Hashing is used by developers to quickly identify a specific, unique object from a group of similar objects. For example, your driver license number is a hash, which can be used to pull your driver's record when you're pulled over for going a wee bit over the speed limit. In computing, where there are say tens of thousands of John Smiths on Facebook, anything you can do to help speed up finding the John Smith who's your buddy is a good thing. Now, Facebook has open-sourced F14, a 14-way probing hash table within Folly, its open-source C++ library.
People have been working on perfecting hashing since computing's early days. The result has been an almost endless number of hashing methods and tables. Facebook has faced this problem as well. Within its offices, Facebook developers have created numerous hash table implementations each with its own strengths and weaknesses. With F14, Facebook developers Nathan Bronson and Xiao Shi claim, "The F14 hash tables outdo our previous specialized implementations while avoiding their pathologies. F14 is a good default -- usually a great choice and never a bad one, regardless of the use case."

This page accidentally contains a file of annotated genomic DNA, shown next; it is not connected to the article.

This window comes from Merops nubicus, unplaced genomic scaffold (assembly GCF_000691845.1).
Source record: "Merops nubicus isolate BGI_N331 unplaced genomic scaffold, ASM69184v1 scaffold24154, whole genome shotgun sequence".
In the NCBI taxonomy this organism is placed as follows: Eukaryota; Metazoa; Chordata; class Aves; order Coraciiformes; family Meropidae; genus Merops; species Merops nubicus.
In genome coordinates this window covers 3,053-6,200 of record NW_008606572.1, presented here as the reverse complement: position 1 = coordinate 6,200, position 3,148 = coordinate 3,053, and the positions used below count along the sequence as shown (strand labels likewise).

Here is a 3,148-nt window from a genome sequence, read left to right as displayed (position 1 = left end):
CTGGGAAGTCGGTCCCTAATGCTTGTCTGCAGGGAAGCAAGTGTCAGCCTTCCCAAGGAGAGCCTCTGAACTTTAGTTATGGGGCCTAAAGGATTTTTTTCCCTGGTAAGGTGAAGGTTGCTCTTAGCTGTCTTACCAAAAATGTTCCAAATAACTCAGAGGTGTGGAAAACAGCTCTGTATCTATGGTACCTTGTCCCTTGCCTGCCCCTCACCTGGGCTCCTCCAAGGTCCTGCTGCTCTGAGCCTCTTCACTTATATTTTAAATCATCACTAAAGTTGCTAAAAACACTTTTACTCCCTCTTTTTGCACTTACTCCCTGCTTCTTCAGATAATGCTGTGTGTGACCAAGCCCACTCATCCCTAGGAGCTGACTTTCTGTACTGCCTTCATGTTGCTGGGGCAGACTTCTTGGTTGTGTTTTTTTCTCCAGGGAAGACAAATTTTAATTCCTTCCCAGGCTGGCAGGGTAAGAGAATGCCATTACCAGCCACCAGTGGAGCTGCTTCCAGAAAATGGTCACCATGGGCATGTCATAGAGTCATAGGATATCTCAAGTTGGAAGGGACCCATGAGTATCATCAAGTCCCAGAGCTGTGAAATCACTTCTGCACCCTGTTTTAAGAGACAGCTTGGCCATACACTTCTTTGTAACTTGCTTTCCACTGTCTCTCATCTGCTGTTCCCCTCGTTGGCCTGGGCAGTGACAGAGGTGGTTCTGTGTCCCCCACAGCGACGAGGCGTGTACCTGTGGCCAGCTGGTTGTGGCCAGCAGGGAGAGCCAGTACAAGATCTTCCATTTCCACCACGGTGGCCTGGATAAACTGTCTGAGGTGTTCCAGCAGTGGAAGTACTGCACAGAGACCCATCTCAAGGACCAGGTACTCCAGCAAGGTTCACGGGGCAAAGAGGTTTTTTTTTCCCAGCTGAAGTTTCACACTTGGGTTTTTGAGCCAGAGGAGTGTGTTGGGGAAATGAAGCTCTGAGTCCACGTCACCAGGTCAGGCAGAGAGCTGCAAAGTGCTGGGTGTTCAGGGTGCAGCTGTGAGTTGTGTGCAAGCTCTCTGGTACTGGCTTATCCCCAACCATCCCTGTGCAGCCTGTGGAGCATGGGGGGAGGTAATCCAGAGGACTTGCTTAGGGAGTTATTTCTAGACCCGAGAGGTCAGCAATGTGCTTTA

That's not easy. Among the issues developers using hash tables face are:
- Do you keep long-lived references or pointers to the entries?
- Do you care more about CPU or memory?
- How big are your keys?
- How big are your tables?
- What is the operation mix between insertions, searches, and iteration?
- Are the keys strings?
- How often do you erase?
Facebook nevertheless states:
Clearly, it's hard to make the best choice when there are so many factors to consider. With F14, we have condensed this list to one simple choice: If you don't keep long-lived references to entries, start with folly::F14FastMap/Set. Otherwise, start with folly::F14NodeMap/Set.
The F14 resolves collisions (multiple keys that map to the same array index) by double hashing. Up to 14 keys are stored in a chunk at a single hash table position. High-speed vector instruction sets -- x86_64 SSE2 and aarch64 NEON -- are used to filter within a chunk. By filtering on up to 14 keys at a time, the hash table can be operated at a high maximum load factor while still keeping probe chains very short.
This new code also reduces memory waste by allowing more of a program's data to fit in cache. It does this for multiple use cases because it supports multiple memory layouts for different scenarios. This speeds up both the hash table and its surrounding code.
This isn't just a theory. Facebook uses F14 ever day because it works well. F14 makes a good hashing choice because it delivers CPU and RAM efficiency that is robust across many use cases.
Can F14 bring your hash-dependant programs faster processing with far fewer collisions? There's only one way to find out and that's to try it for yourself. The code is out there. Good luck.